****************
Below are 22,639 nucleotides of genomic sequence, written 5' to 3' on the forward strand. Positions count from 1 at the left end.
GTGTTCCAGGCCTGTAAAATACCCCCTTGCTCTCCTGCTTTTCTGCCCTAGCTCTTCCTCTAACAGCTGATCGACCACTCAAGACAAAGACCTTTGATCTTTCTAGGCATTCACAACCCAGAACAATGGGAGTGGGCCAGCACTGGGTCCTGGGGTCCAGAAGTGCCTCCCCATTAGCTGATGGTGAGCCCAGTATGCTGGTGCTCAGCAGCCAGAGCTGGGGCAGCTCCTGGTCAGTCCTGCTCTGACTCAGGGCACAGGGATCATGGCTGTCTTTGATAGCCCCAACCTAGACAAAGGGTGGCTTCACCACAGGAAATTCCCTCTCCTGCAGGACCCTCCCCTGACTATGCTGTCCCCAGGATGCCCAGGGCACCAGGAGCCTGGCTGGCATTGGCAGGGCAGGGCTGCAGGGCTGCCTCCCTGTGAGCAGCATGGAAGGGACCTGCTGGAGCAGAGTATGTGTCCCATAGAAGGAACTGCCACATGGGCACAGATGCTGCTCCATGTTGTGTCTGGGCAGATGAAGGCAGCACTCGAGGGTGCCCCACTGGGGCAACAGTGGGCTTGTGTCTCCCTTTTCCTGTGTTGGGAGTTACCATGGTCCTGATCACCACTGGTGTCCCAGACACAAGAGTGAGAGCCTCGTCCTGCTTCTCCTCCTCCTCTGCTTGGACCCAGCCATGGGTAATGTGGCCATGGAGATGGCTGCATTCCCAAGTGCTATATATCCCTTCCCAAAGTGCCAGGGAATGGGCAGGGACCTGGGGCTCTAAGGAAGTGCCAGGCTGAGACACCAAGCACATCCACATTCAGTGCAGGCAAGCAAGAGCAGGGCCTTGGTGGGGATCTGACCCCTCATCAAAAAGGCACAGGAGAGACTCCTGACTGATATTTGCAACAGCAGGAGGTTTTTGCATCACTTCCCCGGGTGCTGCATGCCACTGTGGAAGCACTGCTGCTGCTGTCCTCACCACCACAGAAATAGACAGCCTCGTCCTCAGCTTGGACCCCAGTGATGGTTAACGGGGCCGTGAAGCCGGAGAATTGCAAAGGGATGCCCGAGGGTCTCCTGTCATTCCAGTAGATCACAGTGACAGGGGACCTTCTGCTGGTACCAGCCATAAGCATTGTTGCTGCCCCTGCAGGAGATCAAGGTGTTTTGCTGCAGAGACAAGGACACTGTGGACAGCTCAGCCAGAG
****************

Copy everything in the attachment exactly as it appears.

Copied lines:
Below are 22,639 nucleotides of genomic sequence, written 5' to 3' on the forward strand. Positions count from 1 at the left end.
GTGTTCCAGGCCTGTAAAATACCCCCTTGCTCTCCTGCTTTTCTGCCCTAGCTCTTCCTCTAACAGCTGATCGACCACTCAAGACAAAGACCTTTGATCTTTCTAGGCATTCACAACCCAGAACAATGGGAGTGGGCCAGCACTGGGTCCTGGGGTCCAGAAGTGCCTCCCCATTAGCTGATGGTGAGCCCAGTATGCTGGTGCTCAGCAGCCAGAGCTGGGGCAGCTCCTGGTCAGTCCTGCTCTGACTCAGGGCACAGGGATCATGGCTGTCTTTGATAGCCCCAACCTAGACAAAGGGTGGCTTCACCACAGGAAATTCCCTCTCCTGCAGGACCCTCCCCTGACTATGCTGTCCCCAGGATGCCCAGGGCACCAGGAGCCTGGCTGGCATTGGCAGGGCAGGGCTGCAGGGCTGCCTCCCTGTGAGCAGCATGGAAGGGACCTGCTGGAGCAGAGTATGTGTCCCATAGAAGGAACTGCCACATGGGCACAGATGCTGCTCCATGTTGTGTCTGGGCAGATGAAGGCAGCACTCGAGGGTGCCCCACTGGGGCAACAGTGGGCTTGTGTCTCCCTTTTCCTGTGTTGGGAGTTACCATGGTCCTGATCACCACTGGTGTCCCAGACACAAGAGTGAGAGCCTCGTCCTGCTTCTCCTCCTCCTCTGCTTGGACCCAGCCATGGGTAATGTGGCCATGGAGATGGCTGCATTCCCAAGTGCTATATATCCCTTCCCAAAGTGCCAGGGAATGGGCAGGGACCTGGGGCTCTAAGGAAGTGCCAGGCTGAGACACCAAGCACATCCACATTCAGTGCAGGCAAGCAAGAGCAGGGCCTTGGTGGGGATCTGACCCCTCATCAAAAAGGCACAGGAGAGACTCCTGACTGATATTTGCAACAGCAGGAGGTTTTTGCATCACTTCCCCGGGTGCTGCATGCCACTGTGGAAGCACTGCTGCTGCTGTCCTCACCACCACAGAAATAGACAGCCTCGTCCTCAGCTTGGACCCCAGTGATGGTTAACGGGGCCGTGAAGCCGGAGAATTGCAAAGGGATGCCCGAGGGTCTCCTGTCATTCCAGTAGATCACAGTGACAGGGGACCTTCTGCTGGTACCAGCCATAAGCATTGTTGCTGCCCCTGCAGGAGATCAAGGTGTTTTGCTGCAGAGACAAGGACACTGTGGACAGCTCAGCCAGAG